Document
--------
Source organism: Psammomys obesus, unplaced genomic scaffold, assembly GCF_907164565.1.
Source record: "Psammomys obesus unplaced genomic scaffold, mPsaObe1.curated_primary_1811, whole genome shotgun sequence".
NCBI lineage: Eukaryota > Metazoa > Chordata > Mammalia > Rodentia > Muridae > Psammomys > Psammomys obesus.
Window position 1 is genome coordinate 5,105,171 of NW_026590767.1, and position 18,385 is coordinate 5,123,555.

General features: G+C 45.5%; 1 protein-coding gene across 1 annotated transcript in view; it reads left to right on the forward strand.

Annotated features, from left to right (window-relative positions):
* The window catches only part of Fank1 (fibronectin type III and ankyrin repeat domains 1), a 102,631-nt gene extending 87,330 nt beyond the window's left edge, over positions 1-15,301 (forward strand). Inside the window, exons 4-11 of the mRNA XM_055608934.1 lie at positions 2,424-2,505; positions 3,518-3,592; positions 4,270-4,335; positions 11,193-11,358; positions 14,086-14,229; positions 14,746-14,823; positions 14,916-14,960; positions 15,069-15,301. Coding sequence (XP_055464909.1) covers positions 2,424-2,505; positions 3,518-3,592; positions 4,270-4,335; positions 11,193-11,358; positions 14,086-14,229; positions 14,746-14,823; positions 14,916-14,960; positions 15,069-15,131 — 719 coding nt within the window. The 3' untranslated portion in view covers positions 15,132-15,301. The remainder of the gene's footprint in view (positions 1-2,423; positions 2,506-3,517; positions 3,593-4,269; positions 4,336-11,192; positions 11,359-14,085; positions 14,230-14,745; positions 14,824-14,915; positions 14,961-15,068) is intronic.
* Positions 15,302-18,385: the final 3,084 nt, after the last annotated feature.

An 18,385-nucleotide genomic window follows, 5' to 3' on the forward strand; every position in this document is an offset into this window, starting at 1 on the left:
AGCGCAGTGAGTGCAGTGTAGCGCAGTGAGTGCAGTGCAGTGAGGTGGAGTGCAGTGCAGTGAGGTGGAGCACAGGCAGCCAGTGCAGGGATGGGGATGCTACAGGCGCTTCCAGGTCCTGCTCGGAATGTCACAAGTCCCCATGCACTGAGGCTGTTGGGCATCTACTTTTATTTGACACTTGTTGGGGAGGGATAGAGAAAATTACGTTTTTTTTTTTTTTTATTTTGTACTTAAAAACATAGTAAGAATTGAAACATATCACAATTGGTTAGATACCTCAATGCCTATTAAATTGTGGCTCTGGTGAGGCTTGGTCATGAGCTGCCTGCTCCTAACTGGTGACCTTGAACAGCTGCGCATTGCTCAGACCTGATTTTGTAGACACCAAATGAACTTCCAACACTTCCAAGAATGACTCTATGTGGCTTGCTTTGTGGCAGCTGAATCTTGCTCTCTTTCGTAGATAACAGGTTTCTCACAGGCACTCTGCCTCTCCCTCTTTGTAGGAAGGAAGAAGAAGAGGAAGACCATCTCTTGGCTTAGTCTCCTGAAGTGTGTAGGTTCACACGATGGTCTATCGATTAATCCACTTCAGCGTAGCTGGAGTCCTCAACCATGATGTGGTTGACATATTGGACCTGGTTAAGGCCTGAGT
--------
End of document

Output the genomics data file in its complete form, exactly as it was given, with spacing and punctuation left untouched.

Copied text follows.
Source organism: Psammomys obesus, unplaced genomic scaffold, assembly GCF_907164565.1.
Source record: "Psammomys obesus unplaced genomic scaffold, mPsaObe1.curated_primary_1811, whole genome shotgun sequence".
NCBI lineage: Eukaryota > Metazoa > Chordata > Mammalia > Rodentia > Muridae > Psammomys > Psammomys obesus.
Window position 1 is genome coordinate 5,105,171 of NW_026590767.1, and position 18,385 is coordinate 5,123,555.

General features: G+C 45.5%; 1 protein-coding gene across 1 annotated transcript in view; it reads left to right on the forward strand.

Annotated features, from left to right (window-relative positions):
* The window catches only part of Fank1 (fibronectin type III and ankyrin repeat domains 1), a 102,631-nt gene extending 87,330 nt beyond the window's left edge, over positions 1-15,301 (forward strand). Inside the window, exons 4-11 of the mRNA XM_055608934.1 lie at positions 2,424-2,505; positions 3,518-3,592; positions 4,270-4,335; positions 11,193-11,358; positions 14,086-14,229; positions 14,746-14,823; positions 14,916-14,960; positions 15,069-15,301. Coding sequence (XP_055464909.1) covers positions 2,424-2,505; positions 3,518-3,592; positions 4,270-4,335; positions 11,193-11,358; positions 14,086-14,229; positions 14,746-14,823; positions 14,916-14,960; positions 15,069-15,131 — 719 coding nt within the window. The 3' untranslated portion in view covers positions 15,132-15,301. The remainder of the gene's footprint in view (positions 1-2,423; positions 2,506-3,517; positions 3,593-4,269; positions 4,336-11,192; positions 11,359-14,085; positions 14,230-14,745; positions 14,824-14,915; positions 14,961-15,068) is intronic.
* Positions 15,302-18,385: the final 3,084 nt, after the last annotated feature.

An 18,385-nucleotide genomic window follows, 5' to 3' on the forward strand; every position in this document is an offset into this window, starting at 1 on the left:
AGCGCAGTGAGTGCAGTGTAGCGCAGTGAGTGCAGTGCAGTGAGGTGGAGTGCAGTGCAGTGAGGTGGAGCACAGGCAGCCAGTGCAGGGATGGGGATGCTACAGGCGCTTCCAGGTCCTGCTCGGAATGTCACAAGTCCCCATGCACTGAGGCTGTTGGGCATCTACTTTTATTTGACACTTGTTGGGGAGGGATAGAGAAAATTACGTTTTTTTTTTTTTTTATTTTGTACTTAAAAACATAGTAAGAATTGAAACATATCACAATTGGTTAGATACCTCAATGCCTATTAAATTGTGGCTCTGGTGAGGCTTGGTCATGAGCTGCCTGCTCCTAACTGGTGACCTTGAACAGCTGCGCATTGCTCAGACCTGATTTTGTAGACACCAAATGAACTTCCAACACTTCCAAGAATGACTCTATGTGGCTTGCTTTGTGGCAGCTGAATCTTGCTCTCTTTCGTAGATAACAGGTTTCTCACAGGCACTCTGCCTCTCCCTCTTTGTAGGAAGGAAGAAGAAGAGGAAGACCATCTCTTGGCTTAGTCTCCTGAAGTGTGTAGGTTCACACGATGGTCTATCGATTAATCCACTTCAGCGTAGCTGGAGTCCTCAACCATGATGTGGTTGACATATTGGACCTGGTTAAGGCCTGAGT